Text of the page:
Furthermore, VEGF and other molecules that prompt the growth of blood vessels, activate a gene called Ras that has to be triggered before new blood vessels can grow. Using this information, researchers believed that if VEGF can be stopped, this could potentially provide a cure for blindness.

However, research from the team at TSRI last year found that VEGF plays an important part in maintaining healthy vision. If VEGF were to be blocked, this could kill light-sensing cells in the eye, causing severe loss of vision.

This discovery meant researchers were now on the hunt for new ways to prevent abnormal blood vessel growth, and David Cheresh and colleagues at the Department of Pathology at UCSD found that microRNAs may be the answer.

MicroRNAs can ‘target’ blood vessel growth

Testing the theory on mice, the UCSD laboratory discovered that microRNAs – small pieces of RNA known to adjust gene activation and expression – could be used to target neovascularization in the VEGF pathway at a “downstream” point, preventing Ras activation.

This means that microRNAs are able to block the formation of abnormal blood vessel growth and still maintain the health of normal blood vessels in the eye.

Commenting on the findings, Prof. Martin Friedlander of the Department of Cell and Molecular Biology at TSRI, says:

Prof. Friedlander says it is hoped this approach will reach clinical trials. He notes that one pharmaceutical partner has already shown interest in teaming up with the research team once the therapy is advanced for human use.

However, he emphasizes that clinical trials could take many years, as the treatment needs to be proved safe and effective prior to routine availability.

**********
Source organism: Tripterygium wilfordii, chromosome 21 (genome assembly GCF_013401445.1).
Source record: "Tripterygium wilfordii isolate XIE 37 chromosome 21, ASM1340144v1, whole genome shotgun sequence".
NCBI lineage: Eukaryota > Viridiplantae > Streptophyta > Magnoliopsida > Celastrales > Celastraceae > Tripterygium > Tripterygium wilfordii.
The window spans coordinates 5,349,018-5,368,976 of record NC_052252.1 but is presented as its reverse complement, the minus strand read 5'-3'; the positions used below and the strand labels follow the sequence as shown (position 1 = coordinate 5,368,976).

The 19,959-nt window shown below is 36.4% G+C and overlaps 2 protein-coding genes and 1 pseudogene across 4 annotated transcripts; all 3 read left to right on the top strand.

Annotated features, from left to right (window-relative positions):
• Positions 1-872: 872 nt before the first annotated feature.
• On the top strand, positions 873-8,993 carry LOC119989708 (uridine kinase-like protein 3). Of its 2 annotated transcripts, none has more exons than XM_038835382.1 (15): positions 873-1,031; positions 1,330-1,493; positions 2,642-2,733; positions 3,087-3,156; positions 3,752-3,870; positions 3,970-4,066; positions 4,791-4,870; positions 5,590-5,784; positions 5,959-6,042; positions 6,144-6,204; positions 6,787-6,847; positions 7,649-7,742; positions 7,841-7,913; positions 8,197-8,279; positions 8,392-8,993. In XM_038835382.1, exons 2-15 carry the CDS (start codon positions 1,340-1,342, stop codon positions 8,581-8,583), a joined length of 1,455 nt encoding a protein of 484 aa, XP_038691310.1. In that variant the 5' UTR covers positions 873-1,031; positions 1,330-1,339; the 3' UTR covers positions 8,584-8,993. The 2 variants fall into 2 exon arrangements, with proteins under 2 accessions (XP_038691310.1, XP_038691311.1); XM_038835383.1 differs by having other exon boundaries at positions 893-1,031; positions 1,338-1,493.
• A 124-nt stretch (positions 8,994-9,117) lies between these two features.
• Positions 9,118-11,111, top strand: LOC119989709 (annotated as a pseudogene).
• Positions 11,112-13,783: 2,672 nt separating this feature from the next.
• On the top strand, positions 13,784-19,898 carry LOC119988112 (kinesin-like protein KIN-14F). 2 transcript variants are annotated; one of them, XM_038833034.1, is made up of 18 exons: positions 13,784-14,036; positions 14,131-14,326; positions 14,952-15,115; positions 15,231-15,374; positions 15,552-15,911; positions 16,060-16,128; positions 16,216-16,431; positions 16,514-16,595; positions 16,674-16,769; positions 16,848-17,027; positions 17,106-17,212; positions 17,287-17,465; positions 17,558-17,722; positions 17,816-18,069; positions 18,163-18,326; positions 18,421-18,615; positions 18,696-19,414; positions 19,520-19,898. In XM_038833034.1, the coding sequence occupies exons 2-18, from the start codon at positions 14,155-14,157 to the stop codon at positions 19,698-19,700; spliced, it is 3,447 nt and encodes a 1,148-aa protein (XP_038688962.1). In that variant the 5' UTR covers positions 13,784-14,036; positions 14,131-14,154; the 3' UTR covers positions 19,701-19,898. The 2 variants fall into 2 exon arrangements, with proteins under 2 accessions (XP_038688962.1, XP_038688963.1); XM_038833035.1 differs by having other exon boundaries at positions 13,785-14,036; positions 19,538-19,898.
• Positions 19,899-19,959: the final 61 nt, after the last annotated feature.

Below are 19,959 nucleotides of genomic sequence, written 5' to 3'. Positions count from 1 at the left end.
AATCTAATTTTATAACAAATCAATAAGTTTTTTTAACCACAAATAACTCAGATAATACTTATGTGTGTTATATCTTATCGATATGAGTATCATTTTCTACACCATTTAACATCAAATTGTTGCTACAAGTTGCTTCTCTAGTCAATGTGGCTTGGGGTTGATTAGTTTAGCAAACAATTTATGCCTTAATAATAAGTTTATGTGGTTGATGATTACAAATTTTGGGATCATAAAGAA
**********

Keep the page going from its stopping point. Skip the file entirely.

“Are we ready to go to the clinic tomorrow? No,” adds Friedlander. “But is this class of therapeutics “drugable?” The answer is yes.”


Obesity linked to “hunger gene”

New research points to a genetic reason behind why some people gain more weight than others regardless of what they eat.

Researchers from the University of Cambridge in the UK have found that the mutation of a particular gene (called KSR2) may cause slow down metabolism and increase feelings of hunger in people who are obese.

Researchers have known that the KSR2 gene plays a role in regulating energy balance and metabolism, as previous studies in mice have shown that the absence of the KSR2 gene may lead to obesity.

In the new study, researchers found that children with KSR2 mutations had increased appetite, slower metabolism and lower heart rate than children with normal KSR2 genes.

The findings don’t suggest that a healthy diet and exercise should be discarded as effective methods for preventing obesity; however, these findings do suggest that there are genetic factors that can contribute to obesity.

Further studies on the KSR2 gene may lead to the development of new treatment options for obesity and type 2 diabetes, researchers said.


Forest Waste Used to Develop Cheaper, Greener Supercapacitors